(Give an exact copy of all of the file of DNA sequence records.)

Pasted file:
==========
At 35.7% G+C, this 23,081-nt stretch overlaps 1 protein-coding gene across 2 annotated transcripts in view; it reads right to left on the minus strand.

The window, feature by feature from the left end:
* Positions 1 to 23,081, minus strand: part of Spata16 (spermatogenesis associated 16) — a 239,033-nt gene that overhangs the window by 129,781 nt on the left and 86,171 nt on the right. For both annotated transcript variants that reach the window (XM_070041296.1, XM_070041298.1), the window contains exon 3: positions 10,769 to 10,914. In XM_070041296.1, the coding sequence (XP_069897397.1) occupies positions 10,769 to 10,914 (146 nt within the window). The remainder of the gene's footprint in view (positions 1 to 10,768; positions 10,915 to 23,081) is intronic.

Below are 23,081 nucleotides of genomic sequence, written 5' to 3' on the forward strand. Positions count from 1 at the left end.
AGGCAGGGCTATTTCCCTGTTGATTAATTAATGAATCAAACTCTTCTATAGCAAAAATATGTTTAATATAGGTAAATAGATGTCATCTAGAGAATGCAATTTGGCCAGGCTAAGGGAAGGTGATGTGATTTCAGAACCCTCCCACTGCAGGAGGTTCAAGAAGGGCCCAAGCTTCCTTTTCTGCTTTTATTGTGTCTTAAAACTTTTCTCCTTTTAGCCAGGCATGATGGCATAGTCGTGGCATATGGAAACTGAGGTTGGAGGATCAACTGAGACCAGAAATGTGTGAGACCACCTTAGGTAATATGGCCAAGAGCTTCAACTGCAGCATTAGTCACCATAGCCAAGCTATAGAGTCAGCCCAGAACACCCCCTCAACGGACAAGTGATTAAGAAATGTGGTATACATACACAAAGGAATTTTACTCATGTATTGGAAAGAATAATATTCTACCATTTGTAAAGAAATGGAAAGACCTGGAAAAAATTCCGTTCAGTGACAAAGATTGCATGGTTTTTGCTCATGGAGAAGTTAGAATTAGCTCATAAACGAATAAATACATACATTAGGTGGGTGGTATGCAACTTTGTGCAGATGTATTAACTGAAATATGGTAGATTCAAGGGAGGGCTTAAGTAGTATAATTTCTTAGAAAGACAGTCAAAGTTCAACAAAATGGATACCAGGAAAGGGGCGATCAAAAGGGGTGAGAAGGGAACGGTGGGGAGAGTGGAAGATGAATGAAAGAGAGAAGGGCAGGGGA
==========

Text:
At 35.7% G+C, this 23,081-nt stretch overlaps 1 protein-coding gene across 2 annotated transcripts in view; it reads right to left on the minus strand.

The window, feature by feature from the left end:
* Positions 1 to 23,081, minus strand: part of Spata16 (spermatogenesis associated 16) — a 239,033-nt gene that overhangs the window by 129,781 nt on the left and 86,171 nt on the right. For both annotated transcript variants that reach the window (XM_070041296.1, XM_070041298.1), the window contains exon 3: positions 10,769 to 10,914. In XM_070041296.1, the coding sequence (XP_069897397.1) occupies positions 10,769 to 10,914 (146 nt within the window). The remainder of the gene's footprint in view (positions 1 to 10,768; positions 10,915 to 23,081) is intronic.

Below are 23,081 nucleotides of genomic sequence, written 5' to 3' on the forward strand. Positions count from 1 at the left end.
AGGCAGGGCTATTTCCCTGTTGATTAATTAATGAATCAAACTCTTCTATAGCAAAAATATGTTTAATATAGGTAAATAGATGTCATCTAGAGAATGCAATTTGGCCAGGCTAAGGGAAGGTGATGTGATTTCAGAACCCTCCCACTGCAGGAGGTTCAAGAAGGGCCCAAGCTTCCTTTTCTGCTTTTATTGTGTCTTAAAACTTTTCTCCTTTTAGCCAGGCATGATGGCATAGTCGTGGCATATGGAAACTGAGGTTGGAGGATCAACTGAGACCAGAAATGTGTGAGACCACCTTAGGTAATATGGCCAAGAGCTTCAACTGCAGCATTAGTCACCATAGCCAAGCTATAGAGTCAGCCCAGAACACCCCCTCAACGGACAAGTGATTAAGAAATGTGGTATACATACACAAAGGAATTTTACTCATGTATTGGAAAGAATAATATTCTACCATTTGTAAAGAAATGGAAAGACCTGGAAAAAATTCCGTTCAGTGACAAAGATTGCATGGTTTTTGCTCATGGAGAAGTTAGAATTAGCTCATAAACGAATAAATACATACATTAGGTGGGTGGTATGCAACTTTGTGCAGATGTATTAACTGAAATATGGTAGATTCAAGGGAGGGCTTAAGTAGTATAATTTCTTAGAAAGACAGTCAAAGTTCAACAAAATGGATACCAGGAAAGGGGCGATCAAAAGGGGTGAGAAGGGAACGGTGGGGAGAGTGGAAGATGAATGAAAGAGAGAAGGGCAGGGGA